What will I be required to pay for my medical expenses? What will my personal contribution be? How much will be refunded to me by my healthcare insurance? Is it possible to pay less for my healthcare costs? If my financial situation changes, will I still have to pay as much for my medical expenses?
This section will give you a number of answers to these questions.
Mandatory healthcare and indemnity insurance
To benefit from cover under mandatory healthcare and indemnity insurance, you need to be a member of an insuring organisation (i.e. a healthcare fund, the Auxiliary Illness and Disability Insurance Fund or the Healthcare Fund of the SNCB Holding Company), either as a policyholder or a dependant.
You will then be able to receive various allowances, including:
- refunds for consultations with a doctor
- fixed allowances for hospitalisation
- the payment of allowances in the event of being unable to work or pregnancy/maternity
Mandatory healthcare cover entitles the policyholder to a basic refund, i.e. to a refund for certain types of medication, and an allowance for numerous healthcare services given by healthcare providers, such as:
What is the difference between a general practitioner and a specialist? Why do they charge different fees? Is it normal for the price of a consultation to differ from one doctor to another, whereas they practise the same area of specialisation?
The fees charged by doctors may differ, depending on:
- the category to which they belong (qualified, in training, etc.)
- the area of specialisation (dermatology, gynaecology, paediatrics, general medicine, etc)
- the place of the consultation (at the doctor’s practice, at home, etc.)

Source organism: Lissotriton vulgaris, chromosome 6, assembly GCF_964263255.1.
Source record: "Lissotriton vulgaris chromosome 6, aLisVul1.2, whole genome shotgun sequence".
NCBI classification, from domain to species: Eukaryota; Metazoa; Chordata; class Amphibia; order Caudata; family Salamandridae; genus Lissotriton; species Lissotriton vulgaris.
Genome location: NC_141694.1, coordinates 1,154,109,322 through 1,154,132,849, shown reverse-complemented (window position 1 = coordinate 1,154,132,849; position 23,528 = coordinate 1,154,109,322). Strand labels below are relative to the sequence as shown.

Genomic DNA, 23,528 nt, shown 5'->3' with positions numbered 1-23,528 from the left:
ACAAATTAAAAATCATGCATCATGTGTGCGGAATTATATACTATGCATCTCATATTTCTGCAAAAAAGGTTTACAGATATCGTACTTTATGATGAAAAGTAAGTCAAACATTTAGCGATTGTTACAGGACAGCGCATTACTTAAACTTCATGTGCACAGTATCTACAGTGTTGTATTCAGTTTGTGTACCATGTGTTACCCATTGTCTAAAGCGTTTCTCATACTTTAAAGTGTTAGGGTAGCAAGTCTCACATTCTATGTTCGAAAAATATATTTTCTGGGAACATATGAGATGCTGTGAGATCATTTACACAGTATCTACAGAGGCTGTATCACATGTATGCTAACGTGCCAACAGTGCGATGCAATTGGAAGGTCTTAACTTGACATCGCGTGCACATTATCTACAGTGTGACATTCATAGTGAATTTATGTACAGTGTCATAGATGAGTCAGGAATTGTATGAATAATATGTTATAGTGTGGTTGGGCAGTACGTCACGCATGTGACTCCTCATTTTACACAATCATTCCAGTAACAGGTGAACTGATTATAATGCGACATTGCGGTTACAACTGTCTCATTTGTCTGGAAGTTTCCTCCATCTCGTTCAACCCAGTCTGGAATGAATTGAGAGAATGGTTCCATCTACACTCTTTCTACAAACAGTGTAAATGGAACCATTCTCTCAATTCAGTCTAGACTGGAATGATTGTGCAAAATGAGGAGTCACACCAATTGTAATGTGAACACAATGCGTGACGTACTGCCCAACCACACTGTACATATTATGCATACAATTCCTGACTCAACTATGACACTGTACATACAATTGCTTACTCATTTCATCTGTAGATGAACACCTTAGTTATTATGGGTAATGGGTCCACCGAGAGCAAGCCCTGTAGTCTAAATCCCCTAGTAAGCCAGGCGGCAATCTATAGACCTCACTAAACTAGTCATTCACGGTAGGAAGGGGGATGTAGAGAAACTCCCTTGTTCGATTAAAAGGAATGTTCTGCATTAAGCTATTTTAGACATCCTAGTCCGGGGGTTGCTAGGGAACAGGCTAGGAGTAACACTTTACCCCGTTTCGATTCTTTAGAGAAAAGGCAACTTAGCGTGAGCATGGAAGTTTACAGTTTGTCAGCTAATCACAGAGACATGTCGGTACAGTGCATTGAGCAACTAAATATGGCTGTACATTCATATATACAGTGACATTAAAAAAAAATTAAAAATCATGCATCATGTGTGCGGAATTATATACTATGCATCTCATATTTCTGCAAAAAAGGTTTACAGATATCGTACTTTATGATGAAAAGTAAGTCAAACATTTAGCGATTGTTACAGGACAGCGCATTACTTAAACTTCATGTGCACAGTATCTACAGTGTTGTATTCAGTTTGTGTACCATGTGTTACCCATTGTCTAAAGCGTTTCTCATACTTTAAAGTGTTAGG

- the time of the consultation (evening, weekend, etc.)
What is a 'fund doctor'?
Agreements between the medical profession and health insurance funds set the official rates for basic fees for reimbursement by the mandatory healthcare insurance cover. If your doctor belongs to these agreements, he or she is what is known as a ‘fund doctor’. This means your doctor is not at liberty to charge the fees of his or her choice.
Whether the doctor is a fund doctor or not, the amount of the refund by the healthcare insurance cover is identical. This means that the fee overrun (‘gap’) generally charged by non-fund doctors is required to be paid entirely by the patient.
Some doctors are fund doctors in everything they do. Others are only partly so: they abide by the rates sets by INAMI on certain days, at certain times (e.g. for consultations at the hospital), whereas they are free to decide on what to charge in terms of fees at other times (e.g. for consultations at home).
All doctors are required to inform their patients about whether they are fund doctors or not. This can be done in particular by posting a notice in the waiting room.